We define reception as a record of engagement with a female author and/or her work.1 For example, in his large-scale martyrology composed between 1707 and 1711, the English Benedictine monk, Ralph Weldon, referred to the ‘several books of Collections’ and ‘spiritual Songs’ written by Anne Cary, in religion Sr Clementia, (1615-26). Anne Cary professed at the English Benedictine convent in Cambrai, Spanish Flanders in 1640 and was later instrumental in establishing a sister house of English Benedictine nuns at Paris. She is just one of 182 female authors in our database who are nuns.
Weldon’s martyrology is just one example of the kind of material the RECIRC team has been mining in order to understand what prompted women to write, and how such texts were read and circulated. The by-product of this kind of research is the discovery of new texts; without Weldon’s chronicling activities, we would not know about these works by Anne Cary or other English Benedictine nuns (you can read more about the reception of Anne Cary’s work by Weldon here).
During the data gathering phase of the project we’ve amassed a lot of data — we currently have 4,452 examples of the reception or circulation of a female author and/or her work. Our mid-term period was dedicated to data-cleaning to ensure accuracy across the board. Now we’re turning our attention to data analysis!
Over the past six months, the team have been testing out various digital tools in order to analyse and visualise the data we’ve gathered thus far. One method I’ve been experimenting with for Work Package 1 data is network analysis. What do I mean when I say network analysis and what is a network?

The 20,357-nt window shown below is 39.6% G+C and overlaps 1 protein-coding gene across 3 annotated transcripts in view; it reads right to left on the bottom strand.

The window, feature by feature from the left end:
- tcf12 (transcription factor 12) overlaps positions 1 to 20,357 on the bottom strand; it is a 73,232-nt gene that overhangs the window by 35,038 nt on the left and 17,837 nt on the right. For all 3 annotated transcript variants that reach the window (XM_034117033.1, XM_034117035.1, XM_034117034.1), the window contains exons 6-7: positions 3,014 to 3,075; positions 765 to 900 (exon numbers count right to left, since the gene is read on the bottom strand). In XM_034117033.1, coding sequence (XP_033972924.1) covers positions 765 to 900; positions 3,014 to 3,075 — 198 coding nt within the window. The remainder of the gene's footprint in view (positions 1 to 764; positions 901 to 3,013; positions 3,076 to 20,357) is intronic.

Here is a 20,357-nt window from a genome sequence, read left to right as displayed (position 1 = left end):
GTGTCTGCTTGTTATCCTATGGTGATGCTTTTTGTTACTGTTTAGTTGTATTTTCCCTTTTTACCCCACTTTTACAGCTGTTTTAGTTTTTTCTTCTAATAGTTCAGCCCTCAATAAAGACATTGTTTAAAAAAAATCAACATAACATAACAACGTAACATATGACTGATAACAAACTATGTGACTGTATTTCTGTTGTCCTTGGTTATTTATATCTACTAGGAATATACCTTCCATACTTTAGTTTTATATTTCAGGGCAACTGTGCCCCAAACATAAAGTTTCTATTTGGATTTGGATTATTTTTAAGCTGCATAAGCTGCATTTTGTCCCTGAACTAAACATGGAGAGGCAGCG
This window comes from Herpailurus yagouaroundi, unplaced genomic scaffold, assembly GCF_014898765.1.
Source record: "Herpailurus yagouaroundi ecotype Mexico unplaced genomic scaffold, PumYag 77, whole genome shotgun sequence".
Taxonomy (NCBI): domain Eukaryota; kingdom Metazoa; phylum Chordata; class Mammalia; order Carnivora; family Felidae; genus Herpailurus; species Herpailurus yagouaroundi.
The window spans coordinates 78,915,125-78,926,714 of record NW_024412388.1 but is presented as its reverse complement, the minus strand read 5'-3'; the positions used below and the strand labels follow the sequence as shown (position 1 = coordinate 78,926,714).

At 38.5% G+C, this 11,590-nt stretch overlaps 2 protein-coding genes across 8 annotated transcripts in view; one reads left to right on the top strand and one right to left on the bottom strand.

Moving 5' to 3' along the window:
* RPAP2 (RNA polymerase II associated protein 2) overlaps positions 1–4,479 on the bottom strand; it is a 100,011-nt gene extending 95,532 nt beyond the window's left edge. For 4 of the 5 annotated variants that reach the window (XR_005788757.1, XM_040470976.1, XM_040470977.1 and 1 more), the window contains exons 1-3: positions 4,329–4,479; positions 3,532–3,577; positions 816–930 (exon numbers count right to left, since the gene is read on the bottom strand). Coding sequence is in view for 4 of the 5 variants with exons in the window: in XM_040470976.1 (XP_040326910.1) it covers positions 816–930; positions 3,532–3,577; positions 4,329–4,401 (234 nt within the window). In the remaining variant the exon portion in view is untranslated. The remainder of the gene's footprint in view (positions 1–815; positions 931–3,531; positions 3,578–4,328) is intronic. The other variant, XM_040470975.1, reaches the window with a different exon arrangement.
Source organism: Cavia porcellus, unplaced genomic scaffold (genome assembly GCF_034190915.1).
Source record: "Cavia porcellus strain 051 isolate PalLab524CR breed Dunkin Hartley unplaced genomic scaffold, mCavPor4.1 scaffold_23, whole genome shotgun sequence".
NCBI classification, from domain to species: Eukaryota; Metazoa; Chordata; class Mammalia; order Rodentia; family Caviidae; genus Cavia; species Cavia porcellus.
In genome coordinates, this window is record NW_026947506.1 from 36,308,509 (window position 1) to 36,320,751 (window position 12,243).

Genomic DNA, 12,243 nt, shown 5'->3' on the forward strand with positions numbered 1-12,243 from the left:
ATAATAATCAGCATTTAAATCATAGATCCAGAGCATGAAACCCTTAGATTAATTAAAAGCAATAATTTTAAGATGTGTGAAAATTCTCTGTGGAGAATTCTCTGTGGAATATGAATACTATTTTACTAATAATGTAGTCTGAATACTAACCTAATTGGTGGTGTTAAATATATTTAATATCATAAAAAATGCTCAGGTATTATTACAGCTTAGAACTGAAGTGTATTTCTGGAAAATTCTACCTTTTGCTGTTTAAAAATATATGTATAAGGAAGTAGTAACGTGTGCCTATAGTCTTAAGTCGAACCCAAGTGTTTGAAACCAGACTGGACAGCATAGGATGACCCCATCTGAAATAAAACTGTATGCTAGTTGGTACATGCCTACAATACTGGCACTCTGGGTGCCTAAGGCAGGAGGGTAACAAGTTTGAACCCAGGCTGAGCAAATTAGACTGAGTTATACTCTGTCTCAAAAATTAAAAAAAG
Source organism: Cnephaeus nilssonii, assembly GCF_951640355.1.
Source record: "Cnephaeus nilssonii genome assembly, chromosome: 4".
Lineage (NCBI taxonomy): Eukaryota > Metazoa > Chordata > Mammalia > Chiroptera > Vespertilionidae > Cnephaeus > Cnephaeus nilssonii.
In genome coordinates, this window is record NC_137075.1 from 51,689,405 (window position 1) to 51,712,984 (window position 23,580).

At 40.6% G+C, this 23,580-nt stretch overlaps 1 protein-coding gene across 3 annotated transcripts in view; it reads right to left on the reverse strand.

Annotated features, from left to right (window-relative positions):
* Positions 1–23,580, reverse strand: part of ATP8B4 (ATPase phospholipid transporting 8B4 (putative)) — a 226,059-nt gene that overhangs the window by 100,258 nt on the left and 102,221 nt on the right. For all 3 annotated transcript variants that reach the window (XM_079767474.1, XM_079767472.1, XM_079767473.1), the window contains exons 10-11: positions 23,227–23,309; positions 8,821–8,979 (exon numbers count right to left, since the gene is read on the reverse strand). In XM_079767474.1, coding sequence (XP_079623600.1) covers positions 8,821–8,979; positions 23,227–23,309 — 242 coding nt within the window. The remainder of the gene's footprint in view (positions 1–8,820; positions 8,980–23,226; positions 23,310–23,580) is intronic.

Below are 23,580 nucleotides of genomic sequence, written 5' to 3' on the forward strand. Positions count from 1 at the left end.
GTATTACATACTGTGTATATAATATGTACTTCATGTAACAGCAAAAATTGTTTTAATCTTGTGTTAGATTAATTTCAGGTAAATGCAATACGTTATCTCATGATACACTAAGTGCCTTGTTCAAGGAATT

A network, in the most abstract sense, is a collection of something you’ve defined as nodes (for example, people) that are connected by relationships or associations of some kind (known as ‘edges’). In a correspondence network, for example, the nodes are people and the edges are letters exchanged between them. Once you’ve represented any real world scenario – whether current or historical – in terms of nodes and edges you can then take a whole range of mathematical tools from the field of network analysis to analyse the properties of these nodes and edges.
While network analysis tools have long been used in disciplines such as sociology, mathematics and physics, they are only recently making an impact in the disciplines of English and History.2 Three scholars who have been leading the way in terms of applying network analysis tools to early modern sources are Ruth and Sebastian Ahnert3 and Evan Bourke4 (Evan is one of the PhD students affiliated to the RECIRC project).